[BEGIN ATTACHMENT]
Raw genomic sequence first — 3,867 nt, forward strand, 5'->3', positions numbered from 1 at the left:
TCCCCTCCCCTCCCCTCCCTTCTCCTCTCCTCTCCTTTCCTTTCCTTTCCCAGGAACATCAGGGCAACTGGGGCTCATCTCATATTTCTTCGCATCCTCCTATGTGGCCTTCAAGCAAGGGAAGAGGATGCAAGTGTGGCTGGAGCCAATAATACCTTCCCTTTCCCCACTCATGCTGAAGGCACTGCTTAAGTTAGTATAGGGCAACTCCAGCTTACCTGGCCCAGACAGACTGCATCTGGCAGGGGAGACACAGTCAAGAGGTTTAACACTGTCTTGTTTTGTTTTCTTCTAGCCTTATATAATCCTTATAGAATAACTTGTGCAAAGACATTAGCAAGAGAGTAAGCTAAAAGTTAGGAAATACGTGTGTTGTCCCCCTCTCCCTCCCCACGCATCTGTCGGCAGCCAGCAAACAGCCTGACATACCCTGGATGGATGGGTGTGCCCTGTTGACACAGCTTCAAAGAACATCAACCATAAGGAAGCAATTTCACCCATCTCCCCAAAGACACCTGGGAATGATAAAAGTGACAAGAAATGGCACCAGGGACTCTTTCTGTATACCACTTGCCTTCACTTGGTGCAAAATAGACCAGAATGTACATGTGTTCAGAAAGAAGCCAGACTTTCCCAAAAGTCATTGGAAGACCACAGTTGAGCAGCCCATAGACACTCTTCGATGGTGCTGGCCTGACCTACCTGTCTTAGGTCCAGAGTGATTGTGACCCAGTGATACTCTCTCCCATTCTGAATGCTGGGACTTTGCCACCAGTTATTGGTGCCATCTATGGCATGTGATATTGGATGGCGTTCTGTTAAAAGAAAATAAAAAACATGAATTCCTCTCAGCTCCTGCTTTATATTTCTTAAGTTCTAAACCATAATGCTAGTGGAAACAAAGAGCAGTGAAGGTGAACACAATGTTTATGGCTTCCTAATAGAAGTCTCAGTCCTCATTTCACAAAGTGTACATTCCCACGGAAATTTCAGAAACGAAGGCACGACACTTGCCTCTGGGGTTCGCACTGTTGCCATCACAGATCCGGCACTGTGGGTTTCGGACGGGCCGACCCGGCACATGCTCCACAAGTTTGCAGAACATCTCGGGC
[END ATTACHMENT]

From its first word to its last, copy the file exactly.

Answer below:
Raw genomic sequence first — 3,867 nt, forward strand, 5'->3', positions numbered from 1 at the left:
TCCCCTCCCCTCCCCTCCCTTCTCCTCTCCTCTCCTTTCCTTTCCTTTCCCAGGAACATCAGGGCAACTGGGGCTCATCTCATATTTCTTCGCATCCTCCTATGTGGCCTTCAAGCAAGGGAAGAGGATGCAAGTGTGGCTGGAGCCAATAATACCTTCCCTTTCCCCACTCATGCTGAAGGCACTGCTTAAGTTAGTATAGGGCAACTCCAGCTTACCTGGCCCAGACAGACTGCATCTGGCAGGGGAGACACAGTCAAGAGGTTTAACACTGTCTTGTTTTGTTTTCTTCTAGCCTTATATAATCCTTATAGAATAACTTGTGCAAAGACATTAGCAAGAGAGTAAGCTAAAAGTTAGGAAATACGTGTGTTGTCCCCCTCTCCCTCCCCACGCATCTGTCGGCAGCCAGCAAACAGCCTGACATACCCTGGATGGATGGGTGTGCCCTGTTGACACAGCTTCAAAGAACATCAACCATAAGGAAGCAATTTCACCCATCTCCCCAAAGACACCTGGGAATGATAAAAGTGACAAGAAATGGCACCAGGGACTCTTTCTGTATACCACTTGCCTTCACTTGGTGCAAAATAGACCAGAATGTACATGTGTTCAGAAAGAAGCCAGACTTTCCCAAAAGTCATTGGAAGACCACAGTTGAGCAGCCCATAGACACTCTTCGATGGTGCTGGCCTGACCTACCTGTCTTAGGTCCAGAGTGATTGTGACCCAGTGATACTCTCTCCCATTCTGAATGCTGGGACTTTGCCACCAGTTATTGGTGCCATCTATGGCATGTGATATTGGATGGCGTTCTGTTAAAAGAAAATAAAAAACATGAATTCCTCTCAGCTCCTGCTTTATATTTCTTAAGTTCTAAACCATAATGCTAGTGGAAACAAAGAGCAGTGAAGGTGAACACAATGTTTATGGCTTCCTAATAGAAGTCTCAGTCCTCATTTCACAAAGTGTACATTCCCACGGAAATTTCAGAAACGAAGGCACGACACTTGCCTCTGGGGTTCGCACTGTTGCCATCACAGATCCGGCACTGTGGGTTTCGGACGGGCCGACCCGGCACATGCTCCACAAGTTTGCAGAACATCTCGGGC